“A number of theories have been suggested as to why meat processing plants are so badly affected. It could be a lack of social distancing due to the quantity of animals being processed and the speed of production lines, which is amplified by the poor working conditions and cold temperatures.
“Additionally, factory farming has been optimized to prioritize cost and efficiency at the expense of worker safety, animal welfare, and biosecurity, allowing for plenty of opportunities for disease outbreak.”
‘Could have been avoided’
Dr. Butler added that the pandemic could have been avoided, saying: “If government-supported plant-based food initiatives and encouraged a transition from animal to arable farming, we could dramatically decrease disease outbreak.
“Factory farms kill over 70 billion animals a year – it’s big business and it’s coming back to bite us! We must take action to end our reliance on unsustainable animal agriculture and prevent future pandemics. It’s time to end factory farming and go vegan.”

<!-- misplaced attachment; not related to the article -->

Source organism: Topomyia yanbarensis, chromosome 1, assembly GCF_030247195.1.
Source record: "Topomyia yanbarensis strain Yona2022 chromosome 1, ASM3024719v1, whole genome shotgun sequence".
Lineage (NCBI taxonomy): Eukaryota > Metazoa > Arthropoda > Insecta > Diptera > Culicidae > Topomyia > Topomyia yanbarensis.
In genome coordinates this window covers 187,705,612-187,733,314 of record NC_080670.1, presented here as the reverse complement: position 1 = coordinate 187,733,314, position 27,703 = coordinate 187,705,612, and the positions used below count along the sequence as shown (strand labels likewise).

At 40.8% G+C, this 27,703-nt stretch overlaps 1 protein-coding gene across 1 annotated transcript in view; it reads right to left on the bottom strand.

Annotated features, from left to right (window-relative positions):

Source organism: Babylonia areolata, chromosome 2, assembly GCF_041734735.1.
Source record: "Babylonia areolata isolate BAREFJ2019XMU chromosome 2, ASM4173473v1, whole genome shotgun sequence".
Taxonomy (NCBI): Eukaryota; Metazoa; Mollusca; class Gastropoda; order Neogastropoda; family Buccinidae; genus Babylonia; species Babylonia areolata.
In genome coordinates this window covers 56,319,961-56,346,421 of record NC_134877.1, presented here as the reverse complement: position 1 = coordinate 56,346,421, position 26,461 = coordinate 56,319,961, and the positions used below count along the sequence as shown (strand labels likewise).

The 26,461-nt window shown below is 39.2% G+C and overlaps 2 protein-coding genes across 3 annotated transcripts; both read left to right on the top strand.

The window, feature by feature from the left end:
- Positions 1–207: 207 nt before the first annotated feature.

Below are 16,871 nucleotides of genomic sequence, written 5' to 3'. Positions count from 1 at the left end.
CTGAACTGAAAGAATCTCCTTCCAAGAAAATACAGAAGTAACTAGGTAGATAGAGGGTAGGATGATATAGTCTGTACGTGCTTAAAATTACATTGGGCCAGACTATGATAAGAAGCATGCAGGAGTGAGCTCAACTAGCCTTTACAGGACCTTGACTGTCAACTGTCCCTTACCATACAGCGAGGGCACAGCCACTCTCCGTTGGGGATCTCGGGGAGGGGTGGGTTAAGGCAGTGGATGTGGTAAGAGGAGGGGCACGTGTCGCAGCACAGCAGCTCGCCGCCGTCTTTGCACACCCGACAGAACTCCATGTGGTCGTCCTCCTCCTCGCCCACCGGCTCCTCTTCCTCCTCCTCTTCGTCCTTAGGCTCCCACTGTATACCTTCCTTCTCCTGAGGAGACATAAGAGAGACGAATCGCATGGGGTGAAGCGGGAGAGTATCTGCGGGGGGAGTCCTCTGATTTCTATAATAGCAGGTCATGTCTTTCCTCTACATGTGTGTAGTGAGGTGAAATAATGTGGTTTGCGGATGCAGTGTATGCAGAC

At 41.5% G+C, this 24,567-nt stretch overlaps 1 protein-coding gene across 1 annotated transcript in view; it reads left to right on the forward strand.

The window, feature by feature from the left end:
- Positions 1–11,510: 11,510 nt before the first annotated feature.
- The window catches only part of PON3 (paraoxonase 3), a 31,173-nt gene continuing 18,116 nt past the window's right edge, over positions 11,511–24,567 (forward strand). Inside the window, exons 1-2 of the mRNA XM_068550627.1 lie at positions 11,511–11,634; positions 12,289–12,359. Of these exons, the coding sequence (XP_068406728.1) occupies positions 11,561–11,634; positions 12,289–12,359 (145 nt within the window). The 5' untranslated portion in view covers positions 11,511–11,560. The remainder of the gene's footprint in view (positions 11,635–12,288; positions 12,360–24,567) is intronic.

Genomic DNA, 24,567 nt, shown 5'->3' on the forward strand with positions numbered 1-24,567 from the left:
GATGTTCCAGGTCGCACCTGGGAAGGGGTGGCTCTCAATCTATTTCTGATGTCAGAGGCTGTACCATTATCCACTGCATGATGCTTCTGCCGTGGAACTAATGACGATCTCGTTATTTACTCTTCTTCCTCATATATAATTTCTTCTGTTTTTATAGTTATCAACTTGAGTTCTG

Particularly discussion between Bill Sardi and Dr. Broxmeyer re “unexplained characteristics of COVID-19. For example COVID-19 seems very discriminatory in the way it affects regions of the world. Some countries report as much as a thousand times less deaths per inhabitant than Western European countries, which are the most affected so far. There are astonishing discrepancies.”
“Everybody, soon or late, sits down to a banquet of consequences.” – Robert Louis Stevenson
The spinning fury at the core of our culture, animal agriculture, not only exploits and destroys the lives and purposes of animals, it does the same to humans as well, and we see this playing out now with this draconian lockdown of healthy people, eroding mental health, human rights, and economic independence, and destroying countless small and medium businesses (including vegan ones).
In my lectures over the years, I’ve described animal agriculture as a Trojan horse: on the surface it appears to be a helpful gift, but on closer examination, and with deeper understanding, we see clearly that it is an utterly harmful force in our individual and collective lives, incessantly harming the health of our ecosystems and society, as well as our physical, psychological, and spiritual well-being.